Sexting among teenagers more widespread than many parents think

Sexting has become a common practice among teenagers, who seldom consider the potential consequences of their actions, says Karen Pittar

Karen Pittar


Photo: Corbis

As far as parents’ nightmares go, it has to be among the worst: your teenager takes a provocative selfie and texts it to his or her “partner”, assuming the photo will be their own little secret. But the relationship sours and the image is placed on the web, where it goes viral. Before long, it’s there for the whole world to see – friends, family members, future employers, teachers and complete strangers.

Sexting = disaster. Or is it? According to a recent study in Australia, sexting is simply part of the dating process for high-school students.

The latest National Survey of Australian Secondary Students and Sexual Health, published last month, was the first time it looked at questions of sex and technology.

“It appears technology and sexting is playing a big role both in courtship and in maintaining sexual relationships – it is the sexually active young people who are sexting and sending explicit material the most. Those who are not sexually active are not using it much at all,” says the lead author of the study, Professor Anne Mitchell of La Trobe University in Melbourne.

Just over 2,000 Australian teenagers between 16 and 18 years old were asked about their sexual habits. While more than 90 per cent said they used social media, only 43 per cent said they had sent a sexually explicit text and 54 per cent had received one.

But when refining the search to look only at teens who were already sexually active, the stats jumped: more than 70 per cent had sent a sexual text and 84 per cent admitted receiving one – and more than half of these included naked or semi-naked images.

That’s all very interesting but how do the Australian findings relate to Hong Kong and how widespread is sexting among teenagers here?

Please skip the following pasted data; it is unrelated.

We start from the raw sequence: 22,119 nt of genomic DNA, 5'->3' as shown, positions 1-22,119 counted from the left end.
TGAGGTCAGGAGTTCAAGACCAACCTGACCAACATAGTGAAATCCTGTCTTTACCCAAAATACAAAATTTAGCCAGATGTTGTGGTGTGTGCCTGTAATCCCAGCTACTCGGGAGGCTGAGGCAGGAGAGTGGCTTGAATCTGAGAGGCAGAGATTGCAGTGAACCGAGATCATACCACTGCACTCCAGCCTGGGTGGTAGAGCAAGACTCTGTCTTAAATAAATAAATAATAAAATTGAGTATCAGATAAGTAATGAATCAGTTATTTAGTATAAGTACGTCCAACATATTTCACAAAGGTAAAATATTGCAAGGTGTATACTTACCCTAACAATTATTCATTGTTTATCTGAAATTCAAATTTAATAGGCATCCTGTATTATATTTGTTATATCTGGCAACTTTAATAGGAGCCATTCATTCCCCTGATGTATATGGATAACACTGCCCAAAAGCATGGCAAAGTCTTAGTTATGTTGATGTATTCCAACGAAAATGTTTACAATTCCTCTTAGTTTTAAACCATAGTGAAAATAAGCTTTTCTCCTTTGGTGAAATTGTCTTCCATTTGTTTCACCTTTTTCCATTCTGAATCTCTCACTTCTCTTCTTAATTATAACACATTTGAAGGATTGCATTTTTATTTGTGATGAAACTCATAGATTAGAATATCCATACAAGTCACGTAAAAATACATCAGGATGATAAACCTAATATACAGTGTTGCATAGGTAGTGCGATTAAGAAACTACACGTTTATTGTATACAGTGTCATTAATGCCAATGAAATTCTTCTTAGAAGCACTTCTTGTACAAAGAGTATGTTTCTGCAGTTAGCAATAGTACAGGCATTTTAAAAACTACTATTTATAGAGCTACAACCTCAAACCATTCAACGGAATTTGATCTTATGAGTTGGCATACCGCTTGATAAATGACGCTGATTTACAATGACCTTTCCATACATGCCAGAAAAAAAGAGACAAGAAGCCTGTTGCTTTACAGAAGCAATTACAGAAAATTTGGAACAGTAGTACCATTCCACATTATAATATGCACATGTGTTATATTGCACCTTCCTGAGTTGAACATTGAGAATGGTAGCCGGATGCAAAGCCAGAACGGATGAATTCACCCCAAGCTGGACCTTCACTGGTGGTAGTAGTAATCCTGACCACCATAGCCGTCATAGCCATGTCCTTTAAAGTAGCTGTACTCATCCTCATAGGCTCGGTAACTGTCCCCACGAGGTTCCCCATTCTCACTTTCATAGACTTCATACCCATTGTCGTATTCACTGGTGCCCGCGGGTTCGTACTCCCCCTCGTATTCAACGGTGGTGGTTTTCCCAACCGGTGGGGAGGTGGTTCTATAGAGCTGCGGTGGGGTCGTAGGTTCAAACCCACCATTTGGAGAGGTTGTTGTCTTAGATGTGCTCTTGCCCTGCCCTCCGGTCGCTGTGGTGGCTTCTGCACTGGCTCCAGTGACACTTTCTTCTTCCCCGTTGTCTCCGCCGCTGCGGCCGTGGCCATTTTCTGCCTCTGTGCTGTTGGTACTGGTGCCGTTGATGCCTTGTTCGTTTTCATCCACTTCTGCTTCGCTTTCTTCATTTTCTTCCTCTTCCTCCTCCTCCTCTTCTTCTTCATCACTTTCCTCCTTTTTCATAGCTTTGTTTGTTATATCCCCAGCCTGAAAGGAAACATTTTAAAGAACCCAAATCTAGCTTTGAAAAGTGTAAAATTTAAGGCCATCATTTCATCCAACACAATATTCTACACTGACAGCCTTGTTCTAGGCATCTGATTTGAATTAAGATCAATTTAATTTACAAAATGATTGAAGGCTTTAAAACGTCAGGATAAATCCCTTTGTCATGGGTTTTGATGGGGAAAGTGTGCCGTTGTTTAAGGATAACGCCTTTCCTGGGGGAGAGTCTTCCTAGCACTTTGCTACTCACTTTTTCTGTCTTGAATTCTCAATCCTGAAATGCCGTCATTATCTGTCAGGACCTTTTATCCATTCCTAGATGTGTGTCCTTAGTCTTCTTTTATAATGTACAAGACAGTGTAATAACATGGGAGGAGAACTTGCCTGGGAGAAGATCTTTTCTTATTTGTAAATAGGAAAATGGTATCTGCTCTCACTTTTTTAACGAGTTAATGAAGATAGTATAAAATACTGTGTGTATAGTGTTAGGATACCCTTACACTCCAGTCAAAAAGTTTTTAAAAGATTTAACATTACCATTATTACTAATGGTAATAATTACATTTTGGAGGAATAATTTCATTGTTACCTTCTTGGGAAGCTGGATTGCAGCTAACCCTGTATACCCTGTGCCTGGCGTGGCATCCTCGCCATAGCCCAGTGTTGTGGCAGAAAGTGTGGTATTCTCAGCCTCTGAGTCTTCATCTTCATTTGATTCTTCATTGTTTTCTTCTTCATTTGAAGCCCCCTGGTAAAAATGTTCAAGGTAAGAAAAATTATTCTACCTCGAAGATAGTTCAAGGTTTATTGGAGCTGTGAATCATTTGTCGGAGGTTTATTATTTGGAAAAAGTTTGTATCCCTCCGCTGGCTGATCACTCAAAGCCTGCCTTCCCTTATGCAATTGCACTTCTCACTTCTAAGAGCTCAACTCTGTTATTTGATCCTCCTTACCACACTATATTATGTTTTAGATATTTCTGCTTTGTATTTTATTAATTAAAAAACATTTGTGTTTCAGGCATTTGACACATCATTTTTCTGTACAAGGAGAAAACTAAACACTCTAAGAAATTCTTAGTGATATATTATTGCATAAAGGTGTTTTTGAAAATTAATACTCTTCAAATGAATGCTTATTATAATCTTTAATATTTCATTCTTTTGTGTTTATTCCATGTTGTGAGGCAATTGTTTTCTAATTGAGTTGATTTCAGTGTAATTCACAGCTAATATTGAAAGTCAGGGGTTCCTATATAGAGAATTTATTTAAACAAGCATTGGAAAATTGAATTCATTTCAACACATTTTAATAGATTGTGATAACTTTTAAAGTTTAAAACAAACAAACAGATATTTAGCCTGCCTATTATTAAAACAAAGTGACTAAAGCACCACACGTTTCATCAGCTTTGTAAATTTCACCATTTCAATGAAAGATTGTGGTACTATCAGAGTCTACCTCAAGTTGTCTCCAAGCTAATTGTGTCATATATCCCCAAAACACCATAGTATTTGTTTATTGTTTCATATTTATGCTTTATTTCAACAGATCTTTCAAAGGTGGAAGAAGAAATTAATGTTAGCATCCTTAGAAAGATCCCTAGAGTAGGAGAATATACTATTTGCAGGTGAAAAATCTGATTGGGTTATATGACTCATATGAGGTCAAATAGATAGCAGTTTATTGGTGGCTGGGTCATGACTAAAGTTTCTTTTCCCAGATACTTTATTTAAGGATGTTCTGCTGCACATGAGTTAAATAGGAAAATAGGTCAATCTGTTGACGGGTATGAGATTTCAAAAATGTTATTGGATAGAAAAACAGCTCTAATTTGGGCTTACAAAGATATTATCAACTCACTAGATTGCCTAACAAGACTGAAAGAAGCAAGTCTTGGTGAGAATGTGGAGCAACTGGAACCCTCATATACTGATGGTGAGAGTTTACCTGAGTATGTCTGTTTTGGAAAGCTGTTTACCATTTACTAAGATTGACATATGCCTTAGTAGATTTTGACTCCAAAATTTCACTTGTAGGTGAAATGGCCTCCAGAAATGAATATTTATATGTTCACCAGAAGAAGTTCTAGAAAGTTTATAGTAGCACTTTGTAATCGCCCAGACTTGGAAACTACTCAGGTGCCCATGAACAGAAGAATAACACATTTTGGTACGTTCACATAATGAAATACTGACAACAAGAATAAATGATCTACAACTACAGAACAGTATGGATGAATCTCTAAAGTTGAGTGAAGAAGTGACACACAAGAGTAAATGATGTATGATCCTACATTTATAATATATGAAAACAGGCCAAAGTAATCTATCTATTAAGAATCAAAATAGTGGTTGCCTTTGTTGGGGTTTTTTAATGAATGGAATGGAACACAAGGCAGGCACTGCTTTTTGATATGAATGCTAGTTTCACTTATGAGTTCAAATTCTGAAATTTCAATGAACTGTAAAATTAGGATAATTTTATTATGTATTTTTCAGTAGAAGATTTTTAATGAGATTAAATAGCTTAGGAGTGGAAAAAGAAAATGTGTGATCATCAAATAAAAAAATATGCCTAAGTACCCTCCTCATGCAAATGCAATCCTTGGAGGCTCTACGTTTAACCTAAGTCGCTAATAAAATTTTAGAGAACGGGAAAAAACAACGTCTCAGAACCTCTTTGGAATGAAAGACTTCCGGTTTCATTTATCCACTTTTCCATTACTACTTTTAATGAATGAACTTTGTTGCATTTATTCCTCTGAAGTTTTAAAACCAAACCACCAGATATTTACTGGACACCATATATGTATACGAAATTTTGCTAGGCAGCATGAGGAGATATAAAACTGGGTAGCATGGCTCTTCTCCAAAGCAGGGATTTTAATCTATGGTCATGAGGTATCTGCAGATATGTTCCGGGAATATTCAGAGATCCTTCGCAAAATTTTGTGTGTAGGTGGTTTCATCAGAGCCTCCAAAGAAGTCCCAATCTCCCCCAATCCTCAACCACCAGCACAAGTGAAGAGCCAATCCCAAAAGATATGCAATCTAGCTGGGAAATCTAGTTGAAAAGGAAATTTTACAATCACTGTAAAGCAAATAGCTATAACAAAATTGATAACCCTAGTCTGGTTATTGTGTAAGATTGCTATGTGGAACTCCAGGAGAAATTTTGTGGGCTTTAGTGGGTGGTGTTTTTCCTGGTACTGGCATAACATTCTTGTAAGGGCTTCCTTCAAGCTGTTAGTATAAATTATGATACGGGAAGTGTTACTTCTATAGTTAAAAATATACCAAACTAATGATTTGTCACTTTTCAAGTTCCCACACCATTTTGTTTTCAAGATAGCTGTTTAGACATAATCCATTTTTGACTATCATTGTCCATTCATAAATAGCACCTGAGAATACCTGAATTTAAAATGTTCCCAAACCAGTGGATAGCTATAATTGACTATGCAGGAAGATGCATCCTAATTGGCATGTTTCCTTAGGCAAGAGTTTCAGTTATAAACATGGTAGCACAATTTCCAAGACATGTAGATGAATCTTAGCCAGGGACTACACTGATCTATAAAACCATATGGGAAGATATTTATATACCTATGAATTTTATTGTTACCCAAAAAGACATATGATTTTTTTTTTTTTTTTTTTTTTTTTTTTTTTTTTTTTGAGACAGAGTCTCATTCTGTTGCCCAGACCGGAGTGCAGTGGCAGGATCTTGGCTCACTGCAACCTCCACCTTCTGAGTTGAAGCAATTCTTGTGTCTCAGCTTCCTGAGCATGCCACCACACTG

Stephanie, a Year 11 student in Hong Kong, says the practice is common among her friends as teen relationships are depending more and more on social media.

“Teenagers here are growing up in a busy city and I think they want to explore sexuality younger; it’s inevitable here. That and there is so much peer pressure to be sexual, to be out there, to be fun; but teens are nervous too,” she says.

“The thing with social media and sexting is there are no barriers, they aren’t face to face so they feel more secure and do send texts and images, it makes them feel cool. Often they don’t think about the potential consequences.”

Stephanie says she flirts via text but does not go further because of the possible fallout.

“I’ve been on the receiving end, having been sent a photo during a normal conversation with someone who I thought was a friend. And then I was begged to send one back. To be honest, it’s demeaning having someone beg for something like that, and I didn’t want to see what he sent me! Unless you’re in some sort of relationship with someone, I find sexting quite cowardly as well.”

In her final year of school, Penny, 18, has been sexting, too – both text and images – and says a third of her friends do the same.

“I’ve personally only sent images to someone who I was in a long-term relationship with and really trusted, so I knew it wouldn’t go any further but I think most people do send images without thinking,” she says. Of course, she sometimes worries about consequences but her friends seldom discuss sexting, although some may tell close friends, Penny says.

“If messages are sent and images become viral, however, it is definitely a hot topic of conversation,” she adds, citing a younger student whom she mentored during a school camp.

“She repeatedly sent raunchy photos of herself to various boys sometimes over Skype but most of the time by SMS and Facebook. They soon went viral and the whole school was talking about her behaviour. Someone even uploaded her photos on the school general computer drive making them accessible for any staff member or student.”